How to Get the Best Gas Mileage

Getting the Best Gas Mileage

The newer your car, truck or SUV is, the better gas mileage you are able to get out it. This is because of lighter materials in construction and more efficient fuel usage in the engine design.  Overall improvements in technology and manufacturing are helping you get more miles for your gas dollars. Outside of manufacturing, there are several steps you as a driver can take to get better – or much worse – mileage. The difference in how to get the best mileage out of your vehicle comes down to driving habits and being mindful of weight and proper maintenance.

How you Drive Accelerate and Brake Gently

The way you drive makes the most difference in how far you can go on a tank of gas. Acceleration and hard braking are the main habits that you can change to get better mileage.  They are not just good defensive driving techniques.  Keep a proper following distance – it won’t just make you a courteous driver, it will also help you on your mileage. By keeping a larger following distance, you can make smoother adjustments.  Every time you slam your brakes instead of evenly slowing and stopping causes your engine to burn much more gas.  Keep a safe following distance while in traffic – the rule of thumb is to keep a minimum of 2 seconds of space between you and the vehicle in front of you.

Overall Weight

Are you driving around with a full trunk? Extra weight contributes to your overall gas mileage by making it harder for the engine to do the same amount of work. One counterintuitive source of significant weight is actually the gas itself. A gallon of gas is 8.34 pounds – if you have an average small car with a 12 gallon tank, a full tank of gas then weighs around 100 pounds.  For every 100 pounds in your car, you can expect to add roughly $31.32 a year.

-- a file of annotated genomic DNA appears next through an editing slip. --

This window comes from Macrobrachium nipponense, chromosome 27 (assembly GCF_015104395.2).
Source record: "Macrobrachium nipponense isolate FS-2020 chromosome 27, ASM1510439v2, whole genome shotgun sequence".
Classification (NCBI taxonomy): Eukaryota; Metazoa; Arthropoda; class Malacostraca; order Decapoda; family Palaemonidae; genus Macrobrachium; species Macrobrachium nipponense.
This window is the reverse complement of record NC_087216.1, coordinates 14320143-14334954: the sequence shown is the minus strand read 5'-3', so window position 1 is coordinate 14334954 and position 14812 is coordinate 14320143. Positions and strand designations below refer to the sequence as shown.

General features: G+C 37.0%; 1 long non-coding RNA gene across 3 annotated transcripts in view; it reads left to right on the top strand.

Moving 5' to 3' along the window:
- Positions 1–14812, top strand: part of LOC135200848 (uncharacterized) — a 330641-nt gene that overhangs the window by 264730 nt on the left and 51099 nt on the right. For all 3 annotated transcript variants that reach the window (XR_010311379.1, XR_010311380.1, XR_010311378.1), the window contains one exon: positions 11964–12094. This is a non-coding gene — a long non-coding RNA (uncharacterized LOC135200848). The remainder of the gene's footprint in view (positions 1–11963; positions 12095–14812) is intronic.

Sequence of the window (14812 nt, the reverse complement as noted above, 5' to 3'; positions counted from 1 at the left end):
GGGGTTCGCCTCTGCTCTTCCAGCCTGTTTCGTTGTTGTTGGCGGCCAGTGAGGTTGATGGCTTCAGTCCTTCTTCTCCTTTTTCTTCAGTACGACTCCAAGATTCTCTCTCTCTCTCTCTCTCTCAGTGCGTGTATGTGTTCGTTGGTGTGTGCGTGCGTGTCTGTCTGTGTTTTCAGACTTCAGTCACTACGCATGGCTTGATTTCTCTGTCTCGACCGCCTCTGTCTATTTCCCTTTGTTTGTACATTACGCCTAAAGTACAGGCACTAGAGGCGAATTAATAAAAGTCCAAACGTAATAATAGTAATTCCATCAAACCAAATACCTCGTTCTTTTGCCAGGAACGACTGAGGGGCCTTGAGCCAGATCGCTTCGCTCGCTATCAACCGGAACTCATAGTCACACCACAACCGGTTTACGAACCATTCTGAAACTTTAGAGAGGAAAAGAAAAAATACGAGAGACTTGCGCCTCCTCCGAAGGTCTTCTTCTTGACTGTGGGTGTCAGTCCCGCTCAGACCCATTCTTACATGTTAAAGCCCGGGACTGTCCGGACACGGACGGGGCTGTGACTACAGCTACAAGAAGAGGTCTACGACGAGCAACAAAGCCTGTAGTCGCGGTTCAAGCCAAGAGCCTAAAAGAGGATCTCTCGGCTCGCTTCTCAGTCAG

Inflate Tires to the Correct Pressure

We recently discussed how to get the best life out of your tires. Having tires with the correct pressure not only lengthens their life, but will give you more efficient mileage.

Correct Motor Oil and Regular Oil Changes

Another recent blog entry covers the differences in types of oil and how it impacts your vehicle. Proper oil maintenance not only allows your car to perform better, giving you better mileage, it also keeps the parts from becoming damaged. Most of the loss in gas mileage that isn’t driving habit-related will come from leaks and worn down engine parts.

Drag

How easily a vehicle moves through the air is also a factor in gas mileage. This is also why vehicles have been moving further and further away from older boxy looking designs. Automakers fine-tune the way the air attaches to the vehicle’s surface, and the way it leaves the rear end. If you have ski racks or mudflaps, they are just adding wind resistance, making the job of cutting through the air that much more difficult.

Other Basic Habits and Maintenance Tips

Use your cruise control and avoid idling for long periods of time. If you have a manual, drive in the highest gear for the speed you are traveling. Make sure that your gas cap is secured; loose or lost gas caps can kill your gas mileage as it allows the gas to easily evaporate right into the air.
When buying gas, use apps like Gasbuddy to find the best price in your area.  Air filters can also affect your mileage and should be considered something to routinely check as part of maintenance.

Getting the Most Out of Your Tires

Worn Out Tires
Tire pressure, alignment and tread wear are the main killers of tires over time. You can take steps to counteract tread wear by rotating your tires and stay on top of the other issues with routine checks and basic tire maintenance.

Tire Pressure

Tires are built to specifications that they are intended to be driven on. Under or over inflating tires can cause damage to the tire and each vehicle has a tire size\pressure combination that it is intended to run at. There is actually a tire load index that manufacturers release to determine what your tires can safely carry. For example, if a tire has a load index of 92, it can support 1,389 pounds at maximum air pressure. Multiply that by four tires (4 x 1,389 = 5,556 pounds) to get your car’s maximum load carrying capacity. Never install tires with a lower load carrying capacity than the original tires that were factory installed on your vehicle.